What was it like to crawl through steam pipe?

ROB FOUNTAIN/STAFF PHOTO

Press-Republican Features Editor emerges from a 24-inch pipe at Jeffords Steel in Plattsburgh, simulating the experience of Clinton Correctional inmates as they escaped from the prison through steam pipe. "Not a lot of room to work," he said. "Can't imagine trying to do this with sparks (from cutting the pipe) flying at you."

By ROBIN CAUDELL

PLATTSBURGH — You'd think it was a pipe dream — for two grown men to shimmy through a lengthy steel cylinder just 24 inches in diameter to escape from a maximum-security prison.

Nate Ovalle, Press-Republican features editor, volunteered to make the short trip through a 4-foot length of pipe that size to offer newspaper readers a visual of what it was like for fugitives Richard Matt and David Sweat.

At 190 pounds, Ovalle is 20 pounds lighter than Matt, and he is 2 inches shorter at 5 feet, 10 inches.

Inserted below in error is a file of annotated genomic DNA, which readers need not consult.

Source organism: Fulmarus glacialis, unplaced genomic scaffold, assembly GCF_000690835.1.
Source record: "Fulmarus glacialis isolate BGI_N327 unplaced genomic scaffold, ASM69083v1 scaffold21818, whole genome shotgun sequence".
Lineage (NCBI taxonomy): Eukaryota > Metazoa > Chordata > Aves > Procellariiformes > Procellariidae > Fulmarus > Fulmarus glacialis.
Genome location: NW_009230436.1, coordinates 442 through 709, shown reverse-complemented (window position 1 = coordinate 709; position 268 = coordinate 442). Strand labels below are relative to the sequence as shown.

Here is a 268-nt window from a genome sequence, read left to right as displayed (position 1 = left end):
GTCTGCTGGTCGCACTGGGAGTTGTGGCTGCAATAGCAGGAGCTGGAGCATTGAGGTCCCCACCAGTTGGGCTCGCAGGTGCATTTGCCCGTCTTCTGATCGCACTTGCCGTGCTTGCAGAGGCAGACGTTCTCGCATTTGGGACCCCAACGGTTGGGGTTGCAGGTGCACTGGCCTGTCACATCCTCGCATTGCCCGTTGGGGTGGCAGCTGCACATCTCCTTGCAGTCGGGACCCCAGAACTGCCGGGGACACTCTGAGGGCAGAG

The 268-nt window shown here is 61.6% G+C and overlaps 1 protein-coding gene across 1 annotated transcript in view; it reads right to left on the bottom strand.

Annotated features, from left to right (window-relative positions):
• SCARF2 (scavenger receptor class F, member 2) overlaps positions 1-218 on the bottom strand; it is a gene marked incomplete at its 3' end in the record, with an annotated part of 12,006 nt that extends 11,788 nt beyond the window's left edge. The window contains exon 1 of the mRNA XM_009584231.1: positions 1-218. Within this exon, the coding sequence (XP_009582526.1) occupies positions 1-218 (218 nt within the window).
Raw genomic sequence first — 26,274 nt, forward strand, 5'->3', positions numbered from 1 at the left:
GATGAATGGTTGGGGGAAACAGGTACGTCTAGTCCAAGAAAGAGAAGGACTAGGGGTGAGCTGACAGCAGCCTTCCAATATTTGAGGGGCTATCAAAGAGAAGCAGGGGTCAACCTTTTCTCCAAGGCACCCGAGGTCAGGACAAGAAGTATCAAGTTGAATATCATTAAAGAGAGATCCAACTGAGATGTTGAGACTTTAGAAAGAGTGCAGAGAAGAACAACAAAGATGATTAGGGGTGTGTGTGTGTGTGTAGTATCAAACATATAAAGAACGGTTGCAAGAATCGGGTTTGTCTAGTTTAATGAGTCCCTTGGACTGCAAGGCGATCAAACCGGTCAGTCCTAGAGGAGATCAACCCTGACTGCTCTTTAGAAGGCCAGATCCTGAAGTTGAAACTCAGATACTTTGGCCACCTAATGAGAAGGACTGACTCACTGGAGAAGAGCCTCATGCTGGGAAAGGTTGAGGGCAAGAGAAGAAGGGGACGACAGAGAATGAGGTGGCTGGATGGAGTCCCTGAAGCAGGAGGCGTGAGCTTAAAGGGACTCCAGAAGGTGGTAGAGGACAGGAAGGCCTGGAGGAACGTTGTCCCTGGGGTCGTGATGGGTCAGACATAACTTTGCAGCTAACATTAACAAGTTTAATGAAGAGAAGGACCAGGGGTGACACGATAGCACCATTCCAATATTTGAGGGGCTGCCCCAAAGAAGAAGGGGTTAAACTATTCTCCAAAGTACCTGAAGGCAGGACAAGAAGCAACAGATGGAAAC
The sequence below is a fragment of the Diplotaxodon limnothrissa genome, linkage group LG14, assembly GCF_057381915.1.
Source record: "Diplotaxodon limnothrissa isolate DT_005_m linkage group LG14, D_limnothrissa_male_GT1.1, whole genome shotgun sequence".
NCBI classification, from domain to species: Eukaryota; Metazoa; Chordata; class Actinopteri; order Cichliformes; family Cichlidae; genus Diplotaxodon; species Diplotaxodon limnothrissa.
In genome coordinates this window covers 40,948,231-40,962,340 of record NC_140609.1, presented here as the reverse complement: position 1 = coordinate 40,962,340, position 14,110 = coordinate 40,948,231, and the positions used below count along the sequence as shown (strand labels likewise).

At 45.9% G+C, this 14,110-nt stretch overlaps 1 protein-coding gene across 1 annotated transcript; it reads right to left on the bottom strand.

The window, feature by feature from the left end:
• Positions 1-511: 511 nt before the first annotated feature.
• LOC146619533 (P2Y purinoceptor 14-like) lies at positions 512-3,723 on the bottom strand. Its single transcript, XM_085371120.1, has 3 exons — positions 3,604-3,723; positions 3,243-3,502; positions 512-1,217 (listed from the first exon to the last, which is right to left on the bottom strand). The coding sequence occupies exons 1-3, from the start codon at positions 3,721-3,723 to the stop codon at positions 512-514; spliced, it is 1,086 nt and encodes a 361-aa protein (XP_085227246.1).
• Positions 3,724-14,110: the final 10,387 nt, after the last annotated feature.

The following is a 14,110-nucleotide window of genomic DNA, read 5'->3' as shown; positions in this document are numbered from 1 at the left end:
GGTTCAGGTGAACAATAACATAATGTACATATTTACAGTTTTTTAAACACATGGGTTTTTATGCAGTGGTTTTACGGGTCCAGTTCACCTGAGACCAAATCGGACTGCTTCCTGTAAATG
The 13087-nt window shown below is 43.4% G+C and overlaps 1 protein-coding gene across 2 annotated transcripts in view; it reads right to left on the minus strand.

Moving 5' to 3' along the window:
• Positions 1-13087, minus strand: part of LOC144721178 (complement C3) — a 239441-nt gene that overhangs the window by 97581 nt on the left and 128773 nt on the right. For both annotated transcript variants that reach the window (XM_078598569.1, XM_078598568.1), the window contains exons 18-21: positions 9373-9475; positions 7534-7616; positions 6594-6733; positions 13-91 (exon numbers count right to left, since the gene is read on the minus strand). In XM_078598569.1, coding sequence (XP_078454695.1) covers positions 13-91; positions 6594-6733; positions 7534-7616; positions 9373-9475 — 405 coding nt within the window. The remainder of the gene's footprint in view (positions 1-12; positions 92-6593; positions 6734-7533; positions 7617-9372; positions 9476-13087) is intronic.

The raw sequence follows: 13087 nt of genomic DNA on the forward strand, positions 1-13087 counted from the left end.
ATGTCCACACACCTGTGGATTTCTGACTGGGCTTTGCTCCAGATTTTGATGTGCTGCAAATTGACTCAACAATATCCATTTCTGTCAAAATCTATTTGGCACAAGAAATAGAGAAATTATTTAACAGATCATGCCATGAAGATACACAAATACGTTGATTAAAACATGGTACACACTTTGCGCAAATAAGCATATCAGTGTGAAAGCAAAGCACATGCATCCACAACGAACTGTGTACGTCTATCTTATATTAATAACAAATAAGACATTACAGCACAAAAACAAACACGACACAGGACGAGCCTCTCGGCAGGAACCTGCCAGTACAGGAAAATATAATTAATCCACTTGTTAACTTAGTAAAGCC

Matt is the heavier of the two convicts; Sweat, at 5 foot 11 inches tall, weighs 165 pounds.

The simulation took place at Jeffords Steel and Engineering Company, where Larry Jeffords provided the section of pipe and a grinder for Ovalle to hold — as it is assumed the escaping inmates did.

Ovalle used his arms to draw himself along the pipe then swiveled inside it to set the grinder against its wall, as if he were going to rev it up to cut himself an exit.

"Not a lot room to work," he said. "Not much space.

"I couldn't imagine actually trying to do this and have sparks flying at you. And then turning around and continuing on with what you're doing."

Jeffords' claustrophobia would prevent him from crawling in an unknown length of ductwork to begin with.

"(But) I can't imagine being in the hole with a grinder on the inside," he offered.

"I can't imagine cutting a hole out of the back on the inside with no mask. The grinding dust would have been tremendous."

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